I have spent a great number of years feeling as though I needed to somehow weaken myself in order to fit into the mold of a godly woman.  But I now realize that I was wrong. God doesn’t ask for weakness; he asks for strength.  He asks for servants, but he calls them to lead.

I want my three girls to grow up knowing that being a strong, well spoken, intelligent, independent, motivated woman is exactly what God requires. We don’t live in the 1600’s and there is no need for them to feel they have to choose between who they are, and who God has designed them to be.

So let me, if I may, interject a few of my own adjectives for a truly godly woman.

Strong. Smart. Decisive. Loving. Loyal. Passionate. Driven.  This is the picture I will paint for my girls.

What do you think a godly woman looks like?

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Finding Perspective in a World of Pain

Maturity brings perspective.

I have the distinct memory of a shopping trip to the Red Barn Market, a grocery store in the small town of Jonesburg, Mo.  I was with my mother; we had just finished gathering the necessities & were standing in the checkout line.  I remember the sound of the beep as the cashier slid each item, one by one, across the scanner.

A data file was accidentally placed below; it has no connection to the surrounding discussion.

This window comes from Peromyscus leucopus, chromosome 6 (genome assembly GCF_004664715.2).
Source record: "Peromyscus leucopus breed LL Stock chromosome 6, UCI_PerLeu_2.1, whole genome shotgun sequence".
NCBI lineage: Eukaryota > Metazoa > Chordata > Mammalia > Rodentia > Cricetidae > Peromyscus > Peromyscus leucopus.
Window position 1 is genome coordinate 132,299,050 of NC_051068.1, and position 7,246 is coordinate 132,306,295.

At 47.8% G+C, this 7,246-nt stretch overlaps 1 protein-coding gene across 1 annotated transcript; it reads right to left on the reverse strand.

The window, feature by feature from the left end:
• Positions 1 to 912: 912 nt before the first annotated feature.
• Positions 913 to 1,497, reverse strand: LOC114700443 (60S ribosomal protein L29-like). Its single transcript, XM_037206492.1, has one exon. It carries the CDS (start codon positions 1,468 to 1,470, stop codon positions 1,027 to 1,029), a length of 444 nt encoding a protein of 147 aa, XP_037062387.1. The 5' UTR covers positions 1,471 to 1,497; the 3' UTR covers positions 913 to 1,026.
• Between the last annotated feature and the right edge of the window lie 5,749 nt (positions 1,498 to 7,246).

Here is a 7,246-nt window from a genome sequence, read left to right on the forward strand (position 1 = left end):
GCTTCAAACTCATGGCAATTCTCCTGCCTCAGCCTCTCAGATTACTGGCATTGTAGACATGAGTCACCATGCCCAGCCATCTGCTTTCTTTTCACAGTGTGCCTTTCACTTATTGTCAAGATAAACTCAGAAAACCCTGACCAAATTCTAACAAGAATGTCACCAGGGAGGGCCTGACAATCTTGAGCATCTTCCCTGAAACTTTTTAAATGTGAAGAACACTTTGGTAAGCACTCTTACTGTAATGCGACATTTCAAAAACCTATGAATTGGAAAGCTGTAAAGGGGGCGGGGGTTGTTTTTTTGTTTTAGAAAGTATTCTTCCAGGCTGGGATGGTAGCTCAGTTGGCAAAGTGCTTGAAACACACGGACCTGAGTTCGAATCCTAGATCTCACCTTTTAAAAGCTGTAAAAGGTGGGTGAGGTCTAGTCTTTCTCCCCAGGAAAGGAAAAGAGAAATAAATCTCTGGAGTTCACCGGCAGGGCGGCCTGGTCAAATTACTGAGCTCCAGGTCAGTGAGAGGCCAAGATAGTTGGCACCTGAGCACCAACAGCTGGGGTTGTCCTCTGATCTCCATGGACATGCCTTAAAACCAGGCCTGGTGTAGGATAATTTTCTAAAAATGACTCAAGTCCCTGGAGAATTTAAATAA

That’s when my dream developed—my dream of being a checkout girl.

Now, as you may have guessed, as I matured I realized that my dream was really more of a nightmare. I have no burning desire to work as a checkout girl in Jonesburg, Mo. Yes, maturity brings perspective.

As we grow and change, so do our ideas and beliefs.  It is unrealistic to think that our childhood ideas should follow us into adulthood.  But…

This is precisely the problem that so many of us struggle with in today’s world—and it costs us dearly.

As children we are taught that God cares about our each and every need.  That He has the “whole world in His hands.” We are built with a fundamental understanding of how God works and who He is.

Our world is beautiful.

It is simple.

It is kind—and from that we draw conclusions about the God that created it.  We understand that He is beautiful, simple, & kind.